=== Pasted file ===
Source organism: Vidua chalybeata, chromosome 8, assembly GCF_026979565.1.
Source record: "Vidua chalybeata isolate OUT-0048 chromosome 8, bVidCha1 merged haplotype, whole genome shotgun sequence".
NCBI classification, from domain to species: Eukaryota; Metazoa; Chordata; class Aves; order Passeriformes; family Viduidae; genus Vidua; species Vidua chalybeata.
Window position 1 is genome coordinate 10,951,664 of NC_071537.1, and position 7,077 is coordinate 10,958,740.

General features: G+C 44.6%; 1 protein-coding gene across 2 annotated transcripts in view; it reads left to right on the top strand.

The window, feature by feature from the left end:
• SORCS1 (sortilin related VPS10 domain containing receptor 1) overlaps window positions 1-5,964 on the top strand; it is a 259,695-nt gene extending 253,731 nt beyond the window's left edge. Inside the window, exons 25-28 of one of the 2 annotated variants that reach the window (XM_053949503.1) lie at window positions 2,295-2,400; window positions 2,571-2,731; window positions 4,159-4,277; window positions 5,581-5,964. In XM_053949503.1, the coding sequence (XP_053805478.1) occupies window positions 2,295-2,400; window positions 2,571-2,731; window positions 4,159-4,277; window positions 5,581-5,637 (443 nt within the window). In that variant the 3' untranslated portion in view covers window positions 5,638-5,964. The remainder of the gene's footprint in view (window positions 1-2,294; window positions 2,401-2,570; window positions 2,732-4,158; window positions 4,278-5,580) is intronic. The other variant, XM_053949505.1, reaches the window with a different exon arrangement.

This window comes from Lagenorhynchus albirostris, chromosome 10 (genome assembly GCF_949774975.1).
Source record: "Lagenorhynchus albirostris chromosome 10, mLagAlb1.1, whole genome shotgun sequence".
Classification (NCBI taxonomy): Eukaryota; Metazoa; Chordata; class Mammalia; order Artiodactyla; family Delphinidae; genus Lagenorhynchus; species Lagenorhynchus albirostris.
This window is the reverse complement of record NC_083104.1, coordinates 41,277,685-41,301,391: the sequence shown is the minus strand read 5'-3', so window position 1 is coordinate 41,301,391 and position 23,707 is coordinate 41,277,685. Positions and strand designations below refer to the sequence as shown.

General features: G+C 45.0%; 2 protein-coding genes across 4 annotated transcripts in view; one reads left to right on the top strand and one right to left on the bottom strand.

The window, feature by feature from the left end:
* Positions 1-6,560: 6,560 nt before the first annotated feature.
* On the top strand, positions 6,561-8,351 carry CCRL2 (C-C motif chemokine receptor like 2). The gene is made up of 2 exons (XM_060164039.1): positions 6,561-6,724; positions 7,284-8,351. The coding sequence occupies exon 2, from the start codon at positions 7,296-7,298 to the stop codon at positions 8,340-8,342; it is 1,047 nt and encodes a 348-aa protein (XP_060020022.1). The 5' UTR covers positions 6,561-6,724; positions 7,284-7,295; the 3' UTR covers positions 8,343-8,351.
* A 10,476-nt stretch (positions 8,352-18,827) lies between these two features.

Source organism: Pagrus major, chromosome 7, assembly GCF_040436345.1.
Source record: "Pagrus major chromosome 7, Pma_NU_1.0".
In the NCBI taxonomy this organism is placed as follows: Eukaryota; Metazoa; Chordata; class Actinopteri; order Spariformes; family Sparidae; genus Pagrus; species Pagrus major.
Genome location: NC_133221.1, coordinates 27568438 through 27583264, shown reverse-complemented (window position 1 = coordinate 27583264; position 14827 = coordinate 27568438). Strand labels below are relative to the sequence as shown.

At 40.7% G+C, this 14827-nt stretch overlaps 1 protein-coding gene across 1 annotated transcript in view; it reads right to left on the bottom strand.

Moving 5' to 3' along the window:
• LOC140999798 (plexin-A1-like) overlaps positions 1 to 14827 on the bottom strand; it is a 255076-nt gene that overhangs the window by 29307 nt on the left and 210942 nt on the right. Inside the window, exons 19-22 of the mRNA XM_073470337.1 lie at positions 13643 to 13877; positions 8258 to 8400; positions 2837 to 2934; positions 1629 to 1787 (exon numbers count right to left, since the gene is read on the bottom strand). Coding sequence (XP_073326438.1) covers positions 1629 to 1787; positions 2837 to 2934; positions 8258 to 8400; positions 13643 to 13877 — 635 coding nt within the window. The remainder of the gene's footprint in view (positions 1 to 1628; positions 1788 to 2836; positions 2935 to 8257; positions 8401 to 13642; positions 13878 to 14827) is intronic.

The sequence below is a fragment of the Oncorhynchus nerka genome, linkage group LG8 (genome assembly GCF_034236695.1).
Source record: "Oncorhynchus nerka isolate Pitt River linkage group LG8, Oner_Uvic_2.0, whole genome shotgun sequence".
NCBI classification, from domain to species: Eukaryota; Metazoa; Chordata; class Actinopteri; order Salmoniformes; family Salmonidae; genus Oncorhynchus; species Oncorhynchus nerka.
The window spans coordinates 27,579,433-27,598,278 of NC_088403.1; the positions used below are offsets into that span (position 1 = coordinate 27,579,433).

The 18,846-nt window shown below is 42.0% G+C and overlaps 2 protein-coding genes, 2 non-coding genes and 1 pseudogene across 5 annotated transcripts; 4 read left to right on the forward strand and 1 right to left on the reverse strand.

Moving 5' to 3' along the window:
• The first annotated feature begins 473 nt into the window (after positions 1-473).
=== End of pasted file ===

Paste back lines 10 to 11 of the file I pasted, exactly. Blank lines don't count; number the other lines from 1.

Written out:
Classification (NCBI taxonomy): Eukaryota; Metazoa; Chordata; class Mammalia; order Artiodactyla; family Delphinidae; genus Lagenorhynchus; species Lagenorhynchus albirostris.
This window is the reverse complement of record NC_083104.1, coordinates 41,277,685-41,301,391: the sequence shown is the minus strand read 5'-3', so window position 1 is coordinate 41,301,391 and position 23,707 is coordinate 41,277,685. Positions and strand designations below refer to the sequence as shown.